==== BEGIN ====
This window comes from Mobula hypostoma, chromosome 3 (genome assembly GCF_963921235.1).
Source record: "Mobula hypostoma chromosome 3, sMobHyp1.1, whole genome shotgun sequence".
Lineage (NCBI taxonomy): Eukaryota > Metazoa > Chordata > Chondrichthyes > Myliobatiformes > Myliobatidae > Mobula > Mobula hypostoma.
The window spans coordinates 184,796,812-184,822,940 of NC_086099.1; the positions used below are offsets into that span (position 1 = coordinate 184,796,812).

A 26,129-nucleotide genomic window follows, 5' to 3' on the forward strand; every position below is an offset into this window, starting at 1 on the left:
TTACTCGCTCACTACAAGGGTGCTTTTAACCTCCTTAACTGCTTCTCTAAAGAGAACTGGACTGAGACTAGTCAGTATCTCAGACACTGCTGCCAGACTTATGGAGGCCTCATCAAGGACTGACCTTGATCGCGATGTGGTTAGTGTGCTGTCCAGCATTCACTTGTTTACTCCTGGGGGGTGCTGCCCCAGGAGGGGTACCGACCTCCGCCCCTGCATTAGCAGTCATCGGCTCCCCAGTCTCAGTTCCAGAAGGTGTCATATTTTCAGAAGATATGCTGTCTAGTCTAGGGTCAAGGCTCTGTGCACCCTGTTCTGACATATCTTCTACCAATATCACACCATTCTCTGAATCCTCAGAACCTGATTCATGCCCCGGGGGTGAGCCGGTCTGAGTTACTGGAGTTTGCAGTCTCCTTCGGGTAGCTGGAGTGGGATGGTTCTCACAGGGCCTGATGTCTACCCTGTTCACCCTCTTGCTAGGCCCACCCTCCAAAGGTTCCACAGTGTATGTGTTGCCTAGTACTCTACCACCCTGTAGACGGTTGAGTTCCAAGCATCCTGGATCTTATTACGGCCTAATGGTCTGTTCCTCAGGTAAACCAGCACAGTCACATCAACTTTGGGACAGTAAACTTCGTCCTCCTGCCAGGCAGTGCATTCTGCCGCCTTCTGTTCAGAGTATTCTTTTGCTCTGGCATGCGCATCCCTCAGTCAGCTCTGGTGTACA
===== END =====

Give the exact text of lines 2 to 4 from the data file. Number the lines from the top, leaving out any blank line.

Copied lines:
Source record: "Mobula hypostoma chromosome 3, sMobHyp1.1, whole genome shotgun sequence".
Lineage (NCBI taxonomy): Eukaryota > Metazoa > Chordata > Chondrichthyes > Myliobatiformes > Myliobatidae > Mobula > Mobula hypostoma.
The window spans coordinates 184,796,812-184,822,940 of NC_086099.1; the positions used below are offsets into that span (position 1 = coordinate 184,796,812).